Difference between revisions of "W. Lloyd Warner"

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(Created page with "'''William Lloyd Warner''' (October 26, 1898 – May 23, 1970) was an American anthropologist and sociologist, famous for his studies of social class and social structure in m...")
 
 
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'''William Lloyd Warner''' (October 26, 1898 – May 23, 1970) was an American anthropologist and sociologist, famous for his studies of social class and social structure in modern American culture. Warner applied anthropological methods to contemporary social problems, such as race relations and class structure in an urban, business-oriented environment. One of his notable contributions was the definition of three social classes: upper, middle, and lower, with each level further divided into upper and lower.
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'''William Lloyd Warner''' (October 26, 1898 – May 23, 1970) was an American anthropologist and sociologist, known for his studies of social class and social structure in modern American culture. One of his contributions was the definition of three social classes: upper, middle, and lower, with each level further divided into upper and lower.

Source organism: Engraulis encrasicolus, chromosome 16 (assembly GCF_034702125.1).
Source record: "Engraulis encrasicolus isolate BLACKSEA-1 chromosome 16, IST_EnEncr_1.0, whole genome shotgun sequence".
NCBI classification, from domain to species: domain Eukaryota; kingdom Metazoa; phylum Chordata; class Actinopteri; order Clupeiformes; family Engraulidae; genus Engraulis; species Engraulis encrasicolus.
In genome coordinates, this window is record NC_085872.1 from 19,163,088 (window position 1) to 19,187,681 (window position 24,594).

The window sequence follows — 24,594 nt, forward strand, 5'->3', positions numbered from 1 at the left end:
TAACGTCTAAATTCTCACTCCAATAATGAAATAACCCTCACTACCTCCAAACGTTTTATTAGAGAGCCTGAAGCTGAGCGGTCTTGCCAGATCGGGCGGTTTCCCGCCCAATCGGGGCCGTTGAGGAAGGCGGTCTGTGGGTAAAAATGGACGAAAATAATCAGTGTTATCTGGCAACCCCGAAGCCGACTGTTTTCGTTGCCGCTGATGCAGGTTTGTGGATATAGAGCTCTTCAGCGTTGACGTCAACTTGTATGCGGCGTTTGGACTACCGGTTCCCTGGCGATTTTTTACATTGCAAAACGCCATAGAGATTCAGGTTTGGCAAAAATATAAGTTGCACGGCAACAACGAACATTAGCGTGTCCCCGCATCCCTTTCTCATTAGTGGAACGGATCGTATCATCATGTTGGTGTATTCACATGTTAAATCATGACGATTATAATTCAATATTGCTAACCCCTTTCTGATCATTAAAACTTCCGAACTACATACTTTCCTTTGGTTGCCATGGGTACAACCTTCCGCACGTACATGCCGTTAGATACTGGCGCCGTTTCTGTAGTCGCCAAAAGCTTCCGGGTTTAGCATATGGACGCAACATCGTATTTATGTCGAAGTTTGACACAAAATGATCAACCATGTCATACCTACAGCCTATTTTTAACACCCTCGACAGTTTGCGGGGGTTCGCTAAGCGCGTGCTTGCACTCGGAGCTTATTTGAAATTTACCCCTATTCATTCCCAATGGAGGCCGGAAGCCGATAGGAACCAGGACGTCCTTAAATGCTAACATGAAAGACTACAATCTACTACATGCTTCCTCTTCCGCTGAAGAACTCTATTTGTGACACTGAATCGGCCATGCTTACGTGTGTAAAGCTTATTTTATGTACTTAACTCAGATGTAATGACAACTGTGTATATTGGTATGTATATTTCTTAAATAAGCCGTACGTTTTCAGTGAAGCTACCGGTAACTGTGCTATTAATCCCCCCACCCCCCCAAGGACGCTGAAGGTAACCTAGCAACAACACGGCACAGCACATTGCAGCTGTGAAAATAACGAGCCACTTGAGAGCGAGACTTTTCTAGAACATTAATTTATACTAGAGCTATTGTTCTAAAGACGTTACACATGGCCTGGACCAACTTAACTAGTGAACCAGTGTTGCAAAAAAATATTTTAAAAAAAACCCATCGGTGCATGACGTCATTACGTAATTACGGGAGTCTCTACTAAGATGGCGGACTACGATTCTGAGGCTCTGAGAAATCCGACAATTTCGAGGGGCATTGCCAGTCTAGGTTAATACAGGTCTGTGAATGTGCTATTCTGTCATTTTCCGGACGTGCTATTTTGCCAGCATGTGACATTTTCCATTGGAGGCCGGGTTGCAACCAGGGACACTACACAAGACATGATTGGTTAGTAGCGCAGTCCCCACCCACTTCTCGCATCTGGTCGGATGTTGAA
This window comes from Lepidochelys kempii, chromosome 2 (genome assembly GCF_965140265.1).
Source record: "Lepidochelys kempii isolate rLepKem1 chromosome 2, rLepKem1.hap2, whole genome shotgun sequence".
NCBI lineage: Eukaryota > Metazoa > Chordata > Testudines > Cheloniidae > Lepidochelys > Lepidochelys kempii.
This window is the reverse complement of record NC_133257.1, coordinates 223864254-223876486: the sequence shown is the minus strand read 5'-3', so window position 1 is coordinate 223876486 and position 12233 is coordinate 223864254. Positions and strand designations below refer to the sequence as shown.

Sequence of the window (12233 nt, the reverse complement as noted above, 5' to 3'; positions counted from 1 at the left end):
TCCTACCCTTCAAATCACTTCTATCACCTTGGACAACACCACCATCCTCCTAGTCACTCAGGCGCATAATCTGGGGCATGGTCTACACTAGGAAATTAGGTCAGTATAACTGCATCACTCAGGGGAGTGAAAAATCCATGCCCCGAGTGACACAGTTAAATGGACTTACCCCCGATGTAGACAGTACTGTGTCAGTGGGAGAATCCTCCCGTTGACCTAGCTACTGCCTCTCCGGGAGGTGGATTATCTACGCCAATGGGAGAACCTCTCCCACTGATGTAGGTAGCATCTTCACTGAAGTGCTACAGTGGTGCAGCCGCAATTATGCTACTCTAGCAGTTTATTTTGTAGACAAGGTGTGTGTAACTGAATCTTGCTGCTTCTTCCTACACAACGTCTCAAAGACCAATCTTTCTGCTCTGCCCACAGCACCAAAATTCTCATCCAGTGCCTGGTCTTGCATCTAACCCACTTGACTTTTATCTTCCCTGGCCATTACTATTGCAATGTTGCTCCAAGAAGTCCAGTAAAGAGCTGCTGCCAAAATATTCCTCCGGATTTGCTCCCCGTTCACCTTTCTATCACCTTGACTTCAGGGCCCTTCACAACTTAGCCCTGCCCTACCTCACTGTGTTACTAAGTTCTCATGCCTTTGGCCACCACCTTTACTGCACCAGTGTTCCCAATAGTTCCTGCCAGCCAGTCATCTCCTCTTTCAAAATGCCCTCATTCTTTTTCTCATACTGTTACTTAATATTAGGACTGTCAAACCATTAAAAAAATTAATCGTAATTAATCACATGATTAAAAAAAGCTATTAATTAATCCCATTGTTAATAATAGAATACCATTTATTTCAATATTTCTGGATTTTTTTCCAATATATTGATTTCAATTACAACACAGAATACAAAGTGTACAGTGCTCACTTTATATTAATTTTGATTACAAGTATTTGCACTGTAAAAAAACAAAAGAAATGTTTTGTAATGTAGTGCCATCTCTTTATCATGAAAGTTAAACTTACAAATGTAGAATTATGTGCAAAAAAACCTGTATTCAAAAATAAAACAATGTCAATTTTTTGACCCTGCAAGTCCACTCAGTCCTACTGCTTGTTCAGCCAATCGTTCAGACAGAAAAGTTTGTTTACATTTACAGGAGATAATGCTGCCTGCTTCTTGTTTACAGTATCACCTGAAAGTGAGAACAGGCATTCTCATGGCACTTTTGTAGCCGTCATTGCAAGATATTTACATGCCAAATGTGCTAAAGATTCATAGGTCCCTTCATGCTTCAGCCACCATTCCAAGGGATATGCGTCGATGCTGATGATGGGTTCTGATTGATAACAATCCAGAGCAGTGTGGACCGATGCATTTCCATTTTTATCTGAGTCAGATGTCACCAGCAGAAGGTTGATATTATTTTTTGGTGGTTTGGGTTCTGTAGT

==Works==
 
==Works==
 
* ''Color and Human Nature: Negro Personality Development in a Northern City'', Greenwood Pub Group, 1941.
 
* ''Color and Human Nature: Negro Personality Development in a Northern City'', Greenwood Pub Group, 1941.
* ''Structure of American Life'', University Press, 1952
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* ''Structure of American Life'', Edinburgh University Press, 1952
  
 
==Links==
 
==Links==
 
* http://www.newworldencyclopedia.org/entry/W._Lloyd_Warner
 
* http://www.newworldencyclopedia.org/entry/W._Lloyd_Warner

Latest revision as of 08:06, 11 August 2014

William Lloyd Warner (October 26, 1898 – May 23, 1970) was an American anthropologist and sociologist, known for his studies of social class and social structure in modern American culture. One of his contributions was the definition of three social classes: upper, middle, and lower, with each level further divided into upper and lower.

Works[edit]

  • Color and Human Nature: Negro Personality Development in a Northern City, Greenwood Pub Group, 1941.
  • Structure of American Life, Edinburgh University Press, 1952

Links[edit]